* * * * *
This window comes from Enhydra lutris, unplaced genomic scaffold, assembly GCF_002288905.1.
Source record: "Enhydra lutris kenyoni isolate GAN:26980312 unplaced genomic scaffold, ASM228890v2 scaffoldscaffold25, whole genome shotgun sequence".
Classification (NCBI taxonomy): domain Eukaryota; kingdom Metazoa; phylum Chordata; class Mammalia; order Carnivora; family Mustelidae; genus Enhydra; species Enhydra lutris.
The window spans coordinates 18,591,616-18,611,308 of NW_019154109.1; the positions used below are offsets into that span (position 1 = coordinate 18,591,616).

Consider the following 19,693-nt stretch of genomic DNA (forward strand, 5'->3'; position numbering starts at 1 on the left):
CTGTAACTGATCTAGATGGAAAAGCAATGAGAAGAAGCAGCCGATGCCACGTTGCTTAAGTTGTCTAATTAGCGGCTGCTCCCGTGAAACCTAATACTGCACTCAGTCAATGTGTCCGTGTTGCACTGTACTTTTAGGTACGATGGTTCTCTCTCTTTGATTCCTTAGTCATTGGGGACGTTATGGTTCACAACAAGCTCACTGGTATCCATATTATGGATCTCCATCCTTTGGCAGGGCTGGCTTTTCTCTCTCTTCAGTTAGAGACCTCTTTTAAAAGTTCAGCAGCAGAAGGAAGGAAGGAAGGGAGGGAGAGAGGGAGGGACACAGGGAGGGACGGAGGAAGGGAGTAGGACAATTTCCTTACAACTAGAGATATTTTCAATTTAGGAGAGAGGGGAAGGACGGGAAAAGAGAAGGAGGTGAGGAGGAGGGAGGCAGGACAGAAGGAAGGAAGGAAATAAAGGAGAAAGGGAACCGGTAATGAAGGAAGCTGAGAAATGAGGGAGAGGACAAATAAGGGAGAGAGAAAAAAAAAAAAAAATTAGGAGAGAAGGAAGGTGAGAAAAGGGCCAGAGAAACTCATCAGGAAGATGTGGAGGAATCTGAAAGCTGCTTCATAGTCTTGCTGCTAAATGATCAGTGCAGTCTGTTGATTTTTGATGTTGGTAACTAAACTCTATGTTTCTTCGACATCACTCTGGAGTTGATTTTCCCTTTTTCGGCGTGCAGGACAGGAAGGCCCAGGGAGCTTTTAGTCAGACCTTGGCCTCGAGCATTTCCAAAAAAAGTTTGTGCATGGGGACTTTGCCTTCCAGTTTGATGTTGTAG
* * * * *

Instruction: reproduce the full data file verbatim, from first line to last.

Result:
This window comes from Enhydra lutris, unplaced genomic scaffold, assembly GCF_002288905.1.
Source record: "Enhydra lutris kenyoni isolate GAN:26980312 unplaced genomic scaffold, ASM228890v2 scaffoldscaffold25, whole genome shotgun sequence".
Classification (NCBI taxonomy): domain Eukaryota; kingdom Metazoa; phylum Chordata; class Mammalia; order Carnivora; family Mustelidae; genus Enhydra; species Enhydra lutris.
The window spans coordinates 18,591,616-18,611,308 of NW_019154109.1; the positions used below are offsets into that span (position 1 = coordinate 18,591,616).

Consider the following 19,693-nt stretch of genomic DNA (forward strand, 5'->3'; position numbering starts at 1 on the left):
CTGTAACTGATCTAGATGGAAAAGCAATGAGAAGAAGCAGCCGATGCCACGTTGCTTAAGTTGTCTAATTAGCGGCTGCTCCCGTGAAACCTAATACTGCACTCAGTCAATGTGTCCGTGTTGCACTGTACTTTTAGGTACGATGGTTCTCTCTCTTTGATTCCTTAGTCATTGGGGACGTTATGGTTCACAACAAGCTCACTGGTATCCATATTATGGATCTCCATCCTTTGGCAGGGCTGGCTTTTCTCTCTCTTCAGTTAGAGACCTCTTTTAAAAGTTCAGCAGCAGAAGGAAGGAAGGAAGGGAGGGAGAGAGGGAGGGACACAGGGAGGGACGGAGGAAGGGAGTAGGACAATTTCCTTACAACTAGAGATATTTTCAATTTAGGAGAGAGGGGAAGGACGGGAAAAGAGAAGGAGGTGAGGAGGAGGGAGGCAGGACAGAAGGAAGGAAGGAAATAAAGGAGAAAGGGAACCGGTAATGAAGGAAGCTGAGAAATGAGGGAGAGGACAAATAAGGGAGAGAGAAAAAAAAAAAAAAATTAGGAGAGAAGGAAGGTGAGAAAAGGGCCAGAGAAACTCATCAGGAAGATGTGGAGGAATCTGAAAGCTGCTTCATAGTCTTGCTGCTAAATGATCAGTGCAGTCTGTTGATTTTTGATGTTGGTAACTAAACTCTATGTTTCTTCGACATCACTCTGGAGTTGATTTTCCCTTTTTCGGCGTGCAGGACAGGAAGGCCCAGGGAGCTTTTAGTCAGACCTTGGCCTCGAGCATTTCCAAAAAAAGTTTGTGCATGGGGACTTTGCCTTCCAGTTTGATGTTGTAG